I don't think that would go down too well eh... but the sad thing is that it's probably not so far from the mark !

  2. we can't compete with china and india re manufacturing...the answer is the advanced services that we have; finance, law, design etc.

    all have value. anyone who proposes building cement factories negates anything else sensible that they might say.

    we may be in debt, the past is not the glorious success you think it is though.

  3. Annual growth in lending at 6.2% is really about flat, given the real rise in prices.

    Mmm, there's that three-to one factor again: growth in lending up 186% since 1997; last year interbank lending dropped two-thirds; c. '97-'07 house prices grew by 200%+

    This implies real house prices have to drop by around two thirds before the economy can normalise - but if present easy money
    policy persists, that will just be the beginning of another unsustainable boom.

    Isn't economics easy!!!

    B. in C.

  4. Can we produce a knowledge-based, post industrial economy faster than other countries that have been pouring resources into their universities and research institutions for the last decade and a half while Brown spewed wealth into clientilism? Or are we left with the 'dirty' research - the experiments on populations and individuals that need a mid-level health service and no governance or morality? An unsupervised financial and trading world for what others don't want to trade or wash?

  5. yo! NB.
    DARLIN GET A KICKIN(from all an sundry) FO TELLIN A TROOF!

    BROWN tryin ta fix the boom wotz bust...will not let it lie man...

    they inna bind cos they gettin foun aht!

    cradle will rock, housing will fall, down will come 'flation, LABOUR an all!

  6. We could compete in manufacturing again, if all the burdens on business were swept away. It is now that we will see the true cost of all the "elf and safety" type costs imposed on businesses. No-one in their right mind would want to start a business in the UK at the moment. The bureaucracy is ludicrous. Sweep it all away for manufacturing, reduce taxation too and you would soon see a difference. If international companies could relocate to the UK, build manufacturing plants with little planning resrictions, no employment law, and low taxation, there would be a boom in manufacturing.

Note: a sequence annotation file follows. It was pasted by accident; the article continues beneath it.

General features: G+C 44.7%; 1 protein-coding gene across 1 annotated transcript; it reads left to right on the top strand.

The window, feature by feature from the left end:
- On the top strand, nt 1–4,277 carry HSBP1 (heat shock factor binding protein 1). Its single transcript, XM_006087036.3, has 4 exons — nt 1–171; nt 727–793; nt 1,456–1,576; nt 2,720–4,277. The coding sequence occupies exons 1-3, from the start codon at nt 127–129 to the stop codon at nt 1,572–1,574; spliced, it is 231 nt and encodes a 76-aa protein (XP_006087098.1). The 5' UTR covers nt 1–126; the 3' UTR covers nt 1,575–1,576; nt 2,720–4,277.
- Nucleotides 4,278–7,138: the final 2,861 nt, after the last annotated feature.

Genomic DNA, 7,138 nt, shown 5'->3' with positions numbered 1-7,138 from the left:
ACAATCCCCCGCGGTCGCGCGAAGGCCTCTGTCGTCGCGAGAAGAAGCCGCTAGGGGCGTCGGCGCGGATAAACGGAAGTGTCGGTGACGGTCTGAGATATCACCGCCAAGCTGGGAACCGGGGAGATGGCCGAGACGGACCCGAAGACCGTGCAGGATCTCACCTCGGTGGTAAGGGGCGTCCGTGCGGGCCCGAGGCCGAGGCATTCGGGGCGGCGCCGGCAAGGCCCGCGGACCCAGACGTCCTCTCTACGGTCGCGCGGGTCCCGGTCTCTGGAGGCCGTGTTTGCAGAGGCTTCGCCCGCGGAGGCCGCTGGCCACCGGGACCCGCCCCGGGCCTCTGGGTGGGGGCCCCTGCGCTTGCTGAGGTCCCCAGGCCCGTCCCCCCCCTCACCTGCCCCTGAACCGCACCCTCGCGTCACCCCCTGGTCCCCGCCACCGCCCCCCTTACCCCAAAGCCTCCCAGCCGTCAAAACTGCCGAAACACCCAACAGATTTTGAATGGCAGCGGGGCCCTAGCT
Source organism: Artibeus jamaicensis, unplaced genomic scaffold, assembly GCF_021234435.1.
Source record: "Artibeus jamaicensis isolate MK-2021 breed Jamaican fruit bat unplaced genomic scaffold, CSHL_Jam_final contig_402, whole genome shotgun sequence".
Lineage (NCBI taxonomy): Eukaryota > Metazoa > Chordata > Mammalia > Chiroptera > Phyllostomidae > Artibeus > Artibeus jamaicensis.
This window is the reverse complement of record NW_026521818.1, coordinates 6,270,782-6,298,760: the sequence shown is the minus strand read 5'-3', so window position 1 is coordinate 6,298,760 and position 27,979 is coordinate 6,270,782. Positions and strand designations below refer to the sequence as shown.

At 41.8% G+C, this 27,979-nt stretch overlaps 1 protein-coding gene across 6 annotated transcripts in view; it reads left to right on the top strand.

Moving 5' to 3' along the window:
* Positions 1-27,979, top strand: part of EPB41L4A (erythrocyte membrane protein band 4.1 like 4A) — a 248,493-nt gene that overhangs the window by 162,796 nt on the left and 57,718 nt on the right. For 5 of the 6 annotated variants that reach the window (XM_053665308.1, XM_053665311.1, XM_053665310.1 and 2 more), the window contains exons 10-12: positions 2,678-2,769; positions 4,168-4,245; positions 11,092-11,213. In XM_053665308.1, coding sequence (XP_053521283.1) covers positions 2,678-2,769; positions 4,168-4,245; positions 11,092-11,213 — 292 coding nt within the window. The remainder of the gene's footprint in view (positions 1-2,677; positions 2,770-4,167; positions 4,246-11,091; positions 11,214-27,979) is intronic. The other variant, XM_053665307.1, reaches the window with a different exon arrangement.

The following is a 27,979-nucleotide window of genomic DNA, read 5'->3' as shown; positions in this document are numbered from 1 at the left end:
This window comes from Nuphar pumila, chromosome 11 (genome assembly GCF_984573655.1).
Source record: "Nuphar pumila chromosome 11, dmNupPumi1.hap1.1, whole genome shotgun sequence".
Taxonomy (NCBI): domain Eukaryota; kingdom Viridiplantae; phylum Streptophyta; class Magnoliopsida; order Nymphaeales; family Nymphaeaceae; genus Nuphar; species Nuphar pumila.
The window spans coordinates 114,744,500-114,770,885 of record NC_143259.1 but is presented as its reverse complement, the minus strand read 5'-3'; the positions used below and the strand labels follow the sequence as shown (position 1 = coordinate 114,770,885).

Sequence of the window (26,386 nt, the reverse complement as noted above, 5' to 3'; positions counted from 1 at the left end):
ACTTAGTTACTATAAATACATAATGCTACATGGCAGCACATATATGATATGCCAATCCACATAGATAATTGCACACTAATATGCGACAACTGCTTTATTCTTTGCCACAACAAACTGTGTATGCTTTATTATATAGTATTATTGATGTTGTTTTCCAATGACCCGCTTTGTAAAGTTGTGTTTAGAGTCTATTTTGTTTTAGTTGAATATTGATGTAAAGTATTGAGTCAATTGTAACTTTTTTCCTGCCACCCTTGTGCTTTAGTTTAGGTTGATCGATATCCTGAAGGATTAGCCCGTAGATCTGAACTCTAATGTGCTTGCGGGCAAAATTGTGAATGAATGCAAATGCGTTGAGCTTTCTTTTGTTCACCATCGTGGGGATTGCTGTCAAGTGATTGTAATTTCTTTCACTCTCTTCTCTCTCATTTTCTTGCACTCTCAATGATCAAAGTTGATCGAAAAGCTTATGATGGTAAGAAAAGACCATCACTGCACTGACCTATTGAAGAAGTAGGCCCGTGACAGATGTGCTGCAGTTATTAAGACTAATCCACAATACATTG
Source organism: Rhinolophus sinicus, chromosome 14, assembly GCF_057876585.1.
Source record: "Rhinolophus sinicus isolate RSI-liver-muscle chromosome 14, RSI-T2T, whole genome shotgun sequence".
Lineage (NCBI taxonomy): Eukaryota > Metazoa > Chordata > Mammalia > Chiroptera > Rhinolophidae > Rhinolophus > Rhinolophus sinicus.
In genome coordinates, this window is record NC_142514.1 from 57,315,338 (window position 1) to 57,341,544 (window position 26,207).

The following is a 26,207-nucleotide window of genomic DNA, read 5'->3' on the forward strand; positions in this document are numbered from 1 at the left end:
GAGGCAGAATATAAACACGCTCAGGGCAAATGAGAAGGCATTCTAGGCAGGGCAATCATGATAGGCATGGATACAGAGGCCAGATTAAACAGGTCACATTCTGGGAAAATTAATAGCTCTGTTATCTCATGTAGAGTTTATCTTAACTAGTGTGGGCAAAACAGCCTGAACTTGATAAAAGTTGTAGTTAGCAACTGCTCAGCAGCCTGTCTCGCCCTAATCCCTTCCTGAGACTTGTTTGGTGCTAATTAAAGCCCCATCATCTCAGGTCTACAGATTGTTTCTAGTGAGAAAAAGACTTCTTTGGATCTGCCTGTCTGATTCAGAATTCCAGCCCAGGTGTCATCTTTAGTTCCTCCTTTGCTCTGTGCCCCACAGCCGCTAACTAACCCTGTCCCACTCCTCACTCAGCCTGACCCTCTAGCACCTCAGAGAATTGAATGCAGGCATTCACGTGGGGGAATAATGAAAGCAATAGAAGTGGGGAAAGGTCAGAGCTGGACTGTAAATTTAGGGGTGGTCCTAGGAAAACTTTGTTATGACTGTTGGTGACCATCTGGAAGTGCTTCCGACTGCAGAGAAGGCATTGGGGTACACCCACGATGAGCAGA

7. Most working class Brits have a highly toxic, and essentialy violent, attitude to debt. The thinking goes like this: I don't need to save because this credit is what the state - and society - owes me and so I will just keep getting further in debt and I dare the state to come and make me pay! The underlying threat here is violence: gis it to me or I hurt you. This attitude is the toxic legacy of socialism and welfarism, where people believe that the state and society owe them things. This attitude will not end well.

  8. The way we're going I think that our labour costs will match those in China soon enough. I'm not so confident that our education system is up to it though, nor how ready our people are to eat bugs for their source of protein and shack-up twelve to a room - let's not discount this as a possibility just yet.

    Never mind. The majority of British people deserve what's coming to them.

  9. The period of low interest rates has ruined the economy as its been largely based on consumer spending. Its going to be a painful adjustment to start improving our more intelligent exports. This doesnt include law!

  10. Anon at 08.38,

    Do you not think it's time to redifine the class system ?

    Many 'working class' now earn far more than 'middle class' - plumbers can earn more than doctors, riggers more than solicitors. They have middle class aspirations too and have developed middle class tastes in food, housing and holidays.

    In fact most 'working class' aspire to middle class values now. Why delineate as socialists might prefer us to do in order to divide an conquer us ? Aren't we all of a new class ?

    The productive class.